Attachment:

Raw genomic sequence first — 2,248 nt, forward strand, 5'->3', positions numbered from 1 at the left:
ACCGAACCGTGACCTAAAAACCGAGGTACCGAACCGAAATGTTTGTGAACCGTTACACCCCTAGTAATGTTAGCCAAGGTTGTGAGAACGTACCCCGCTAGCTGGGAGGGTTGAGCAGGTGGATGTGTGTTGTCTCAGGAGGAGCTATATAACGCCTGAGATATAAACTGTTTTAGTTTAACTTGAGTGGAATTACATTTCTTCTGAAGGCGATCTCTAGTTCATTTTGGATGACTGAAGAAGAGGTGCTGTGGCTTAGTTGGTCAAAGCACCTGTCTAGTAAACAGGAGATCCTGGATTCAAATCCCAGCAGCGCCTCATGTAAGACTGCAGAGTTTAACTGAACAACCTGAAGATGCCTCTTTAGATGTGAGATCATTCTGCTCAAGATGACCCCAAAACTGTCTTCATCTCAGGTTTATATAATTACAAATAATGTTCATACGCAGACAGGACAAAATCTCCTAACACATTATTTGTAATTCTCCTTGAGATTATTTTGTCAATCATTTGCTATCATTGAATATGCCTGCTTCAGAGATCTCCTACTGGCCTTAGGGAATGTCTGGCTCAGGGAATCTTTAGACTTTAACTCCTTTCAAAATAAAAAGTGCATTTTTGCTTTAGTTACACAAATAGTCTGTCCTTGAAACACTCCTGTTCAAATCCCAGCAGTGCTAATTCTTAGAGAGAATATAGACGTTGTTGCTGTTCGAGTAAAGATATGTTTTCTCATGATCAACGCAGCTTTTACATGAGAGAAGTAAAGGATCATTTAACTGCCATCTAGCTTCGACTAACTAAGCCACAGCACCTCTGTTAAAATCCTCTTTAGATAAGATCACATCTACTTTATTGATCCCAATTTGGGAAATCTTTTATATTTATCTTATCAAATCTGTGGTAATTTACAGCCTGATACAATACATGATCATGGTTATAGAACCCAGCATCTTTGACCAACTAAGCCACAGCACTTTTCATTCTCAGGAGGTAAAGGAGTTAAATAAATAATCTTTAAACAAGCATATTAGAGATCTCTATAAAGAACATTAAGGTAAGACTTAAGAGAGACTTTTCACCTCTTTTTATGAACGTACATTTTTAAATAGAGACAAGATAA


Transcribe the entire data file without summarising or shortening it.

Raw genomic sequence first — 2,248 nt, forward strand, 5'->3', positions numbered from 1 at the left:
ACCGAACCGTGACCTAAAAACCGAGGTACCGAACCGAAATGTTTGTGAACCGTTACACCCCTAGTAATGTTAGCCAAGGTTGTGAGAACGTACCCCGCTAGCTGGGAGGGTTGAGCAGGTGGATGTGTGTTGTCTCAGGAGGAGCTATATAACGCCTGAGATATAAACTGTTTTAGTTTAACTTGAGTGGAATTACATTTCTTCTGAAGGCGATCTCTAGTTCATTTTGGATGACTGAAGAAGAGGTGCTGTGGCTTAGTTGGTCAAAGCACCTGTCTAGTAAACAGGAGATCCTGGATTCAAATCCCAGCAGCGCCTCATGTAAGACTGCAGAGTTTAACTGAACAACCTGAAGATGCCTCTTTAGATGTGAGATCATTCTGCTCAAGATGACCCCAAAACTGTCTTCATCTCAGGTTTATATAATTACAAATAATGTTCATACGCAGACAGGACAAAATCTCCTAACACATTATTTGTAATTCTCCTTGAGATTATTTTGTCAATCATTTGCTATCATTGAATATGCCTGCTTCAGAGATCTCCTACTGGCCTTAGGGAATGTCTGGCTCAGGGAATCTTTAGACTTTAACTCCTTTCAAAATAAAAAGTGCATTTTTGCTTTAGTTACACAAATAGTCTGTCCTTGAAACACTCCTGTTCAAATCCCAGCAGTGCTAATTCTTAGAGAGAATATAGACGTTGTTGCTGTTCGAGTAAAGATATGTTTTCTCATGATCAACGCAGCTTTTACATGAGAGAAGTAAAGGATCATTTAACTGCCATCTAGCTTCGACTAACTAAGCCACAGCACCTCTGTTAAAATCCTCTTTAGATAAGATCACATCTACTTTATTGATCCCAATTTGGGAAATCTTTTATATTTATCTTATCAAATCTGTGGTAATTTACAGCCTGATACAATACATGATCATGGTTATAGAACCCAGCATCTTTGACCAACTAAGCCACAGCACTTTTCATTCTCAGGAGGTAAAGGAGTTAAATAAATAATCTTTAAACAAGCATATTAGAGATCTCTATAAAGAACATTAAGGTAAGACTTAAGAGAGACTTTTCACCTCTTTTTATGAACGTACATTTTTAAATAGAGACAAGATAA